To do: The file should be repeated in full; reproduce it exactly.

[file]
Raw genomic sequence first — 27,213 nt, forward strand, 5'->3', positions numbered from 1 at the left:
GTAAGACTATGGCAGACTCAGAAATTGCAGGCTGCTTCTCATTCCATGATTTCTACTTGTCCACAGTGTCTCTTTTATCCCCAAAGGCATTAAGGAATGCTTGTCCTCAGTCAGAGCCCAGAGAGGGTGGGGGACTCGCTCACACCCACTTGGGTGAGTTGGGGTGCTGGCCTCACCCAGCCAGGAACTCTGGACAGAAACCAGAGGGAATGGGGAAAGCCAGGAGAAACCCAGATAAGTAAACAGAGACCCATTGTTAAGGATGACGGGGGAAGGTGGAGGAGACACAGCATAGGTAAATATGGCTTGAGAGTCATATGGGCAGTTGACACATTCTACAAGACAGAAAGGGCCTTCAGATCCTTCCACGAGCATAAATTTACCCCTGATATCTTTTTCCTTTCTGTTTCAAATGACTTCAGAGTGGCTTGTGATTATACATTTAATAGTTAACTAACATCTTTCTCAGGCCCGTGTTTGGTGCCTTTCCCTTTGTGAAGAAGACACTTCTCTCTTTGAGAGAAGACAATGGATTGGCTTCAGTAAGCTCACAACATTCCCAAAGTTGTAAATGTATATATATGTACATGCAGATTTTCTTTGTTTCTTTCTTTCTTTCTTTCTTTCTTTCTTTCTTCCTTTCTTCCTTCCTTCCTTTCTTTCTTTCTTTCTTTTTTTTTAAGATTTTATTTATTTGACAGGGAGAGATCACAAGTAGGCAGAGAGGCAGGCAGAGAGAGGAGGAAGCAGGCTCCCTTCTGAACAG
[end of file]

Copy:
Raw genomic sequence first — 27,213 nt, forward strand, 5'->3', positions numbered from 1 at the left:
GTAAGACTATGGCAGACTCAGAAATTGCAGGCTGCTTCTCATTCCATGATTTCTACTTGTCCACAGTGTCTCTTTTATCCCCAAAGGCATTAAGGAATGCTTGTCCTCAGTCAGAGCCCAGAGAGGGTGGGGGACTCGCTCACACCCACTTGGGTGAGTTGGGGTGCTGGCCTCACCCAGCCAGGAACTCTGGACAGAAACCAGAGGGAATGGGGAAAGCCAGGAGAAACCCAGATAAGTAAACAGAGACCCATTGTTAAGGATGACGGGGGAAGGTGGAGGAGACACAGCATAGGTAAATATGGCTTGAGAGTCATATGGGCAGTTGACACATTCTACAAGACAGAAAGGGCCTTCAGATCCTTCCACGAGCATAAATTTACCCCTGATATCTTTTTCCTTTCTGTTTCAAATGACTTCAGAGTGGCTTGTGATTATACATTTAATAGTTAACTAACATCTTTCTCAGGCCCGTGTTTGGTGCCTTTCCCTTTGTGAAGAAGACACTTCTCTCTTTGAGAGAAGACAATGGATTGGCTTCAGTAAGCTCACAACATTCCCAAAGTTGTAAATGTATATATATGTACATGCAGATTTTCTTTGTTTCTTTCTTTCTTTCTTTCTTTCTTTCTTTCTTCCTTTCTTCCTTCCTTCCTTTCTTTCTTTCTTTCTTTTTTTTTAAGATTTTATTTATTTGACAGGGAGAGATCACAAGTAGGCAGAGAGGCAGGCAGAGAGAGGAGGAAGCAGGCTCCCTTCTGAACAG